IRA investors looking to add real estate as an asset class to their retirement portfolio face limitations when investing via a traditional IRA custodian. REIT funds and ETFs, or publicly traded REITs themselves are the most common avenue. Conventional IRA custodians like banks and brokerage firms usually won’t custody direct real estate investments in your account. For investors and financial advisors seeking to add direct real estate investments to their retirement accounts, a self-directed IRA provides a solution.
Real Estate- A Source Of Wealth Building In An IRA
Direct real estate investments
Examples of direct real estate investments available by using a self-directed IRA include:
- Single family residential
- Multifamily residential
- Office Space
- Retail & Shopping centers
- Self-storage facilities
- Farm & ranch land
- Condos & Town-homes
- Rental property
- Raw or undeveloped land
- Industrial property
- Senior living centers
- Student housing
- Manufactured homes
- Real estate notes or mortgage notes
- Trust deeds
- Private Equity or Debt Fund
There is nothing wrong with an ETF or mutual fund that invests in REITs, or even an investment directly in a REIT. While REITS are real estate based, they are still stocks and generally don’t offer the same level of diversification, nor the opportunity for growth, as a direct investment in real estate. Let’s look at some examples of direct real estate investments and why a self-directed IRA may be a good vehicle for investing in them.
Using IRA funds to buy residential property allows you to own rental property, buy for long term appreciation, or to just buy and sell residential property within the IRA structure. All profits remain in the account and enjoy the tax-deferred status of your IRA. All expenses should be paid from funds within the account as well. This includes maintenance and improvements to the property as well as any taxes.
Another type of real estate investment to consider within a self-directed IRA are mortgage trust deeds. Essentially as the holder of the mortgage you are lending the money to purchase a property to a buyer. You receive an interest in the property as collateral. If the borrower continues to make payments, the payment of principal and interest are added to your IRA and the account continues to grow. You are able to invest these funds in other assets– another mortgage, another type of real estate asset or anywhere else you choose. On the flip side, if the borrower defaults, the property becomes an asset of the IRA.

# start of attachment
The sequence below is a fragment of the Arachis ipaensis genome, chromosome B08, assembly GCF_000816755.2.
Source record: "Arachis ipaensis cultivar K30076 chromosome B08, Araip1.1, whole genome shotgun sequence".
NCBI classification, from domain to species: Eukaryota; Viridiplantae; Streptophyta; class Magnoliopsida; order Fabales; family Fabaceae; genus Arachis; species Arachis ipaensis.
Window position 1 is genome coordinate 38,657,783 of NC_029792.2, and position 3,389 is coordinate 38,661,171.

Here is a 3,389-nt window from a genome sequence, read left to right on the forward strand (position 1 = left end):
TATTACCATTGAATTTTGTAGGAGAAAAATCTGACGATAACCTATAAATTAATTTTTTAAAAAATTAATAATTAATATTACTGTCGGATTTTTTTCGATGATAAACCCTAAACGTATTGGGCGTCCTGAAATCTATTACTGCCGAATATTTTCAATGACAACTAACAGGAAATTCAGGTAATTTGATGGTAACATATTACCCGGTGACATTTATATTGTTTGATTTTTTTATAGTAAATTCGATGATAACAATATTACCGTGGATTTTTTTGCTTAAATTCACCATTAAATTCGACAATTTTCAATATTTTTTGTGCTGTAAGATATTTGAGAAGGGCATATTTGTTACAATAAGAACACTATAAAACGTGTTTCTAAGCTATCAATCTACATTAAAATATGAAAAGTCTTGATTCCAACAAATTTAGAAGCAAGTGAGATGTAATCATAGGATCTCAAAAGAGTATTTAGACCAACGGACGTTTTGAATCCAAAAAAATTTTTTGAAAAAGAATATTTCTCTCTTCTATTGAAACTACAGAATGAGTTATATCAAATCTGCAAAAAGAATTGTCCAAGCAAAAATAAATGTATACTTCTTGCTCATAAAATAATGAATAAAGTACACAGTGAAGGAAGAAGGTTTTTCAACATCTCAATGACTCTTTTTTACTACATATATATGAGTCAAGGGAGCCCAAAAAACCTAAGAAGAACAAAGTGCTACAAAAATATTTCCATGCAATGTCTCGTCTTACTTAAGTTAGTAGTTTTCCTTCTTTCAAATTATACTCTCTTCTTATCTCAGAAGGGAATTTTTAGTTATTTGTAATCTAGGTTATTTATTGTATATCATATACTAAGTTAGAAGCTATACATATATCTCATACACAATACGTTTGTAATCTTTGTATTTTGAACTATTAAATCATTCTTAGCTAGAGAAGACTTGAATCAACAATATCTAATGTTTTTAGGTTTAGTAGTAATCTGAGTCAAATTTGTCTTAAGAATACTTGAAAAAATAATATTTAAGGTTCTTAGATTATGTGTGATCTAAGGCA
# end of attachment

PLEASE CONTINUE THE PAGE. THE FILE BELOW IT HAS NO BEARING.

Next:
Raw land can be a solid long-term investment. Raw land is generally a very hands-off type of real estate investment, taxes are usually the only expense that is ongoing. When the land is sold the proceeds go back into your IRA. Any gain on the sale remains tax-deferred under the IRA umbrella until the funds are withdrawn in retirement. The right parcel of raw land in the right location can command a handsome selling price.
Things to know about investing in real estate within an IRA
While investing in real estate within a self-directed IRA can be a great way to diversify your retirement holdings, there are IRA rules to be followed, often called the Prohibited Transaction rules. Violating these rules come with the penalty of loss of the IRA’s exempt status and a tax bill on the entire amount invested, payable at ordinary income tax rates and a 10% penalty.
One example is that the IRA cannot be used to purchase any property that was owned at any point by you or any disqualified person (your spouse, your parents, grandparents, or children). This can also include any business entity that you have held a controlling interest in. Another example is that you or other family members (or an entity have you control) may not have personal use of the property while owned by the IRA. Running afoul of the rules can trigger a prohibited transaction which could result in your entire IRA being disqualified.
If the property is income-producing, then it is important that you hire a third-party to manage the property. On a similar note, be sure to hire a third-party to make any and all improvements to the property, as doing it yourself would be considered sweat equity which is a prohibited transaction.
A direct investment in real estate in its various forms can be a great way to diversify your retirement portfolio holdings. The tax efficient advantages of a self-directed IRA often make it the vehicle of choice in which to implement a real estate investing strategy. Be sure that your IRA custodian understands the administrative ins and outs of investing in real estate within an IRA before you move ahead though. This will save a you a lot of potential headaches and adverse tax consequences down the road.
Credits: Forbes.com Kelli Click Contributor and Istockphoto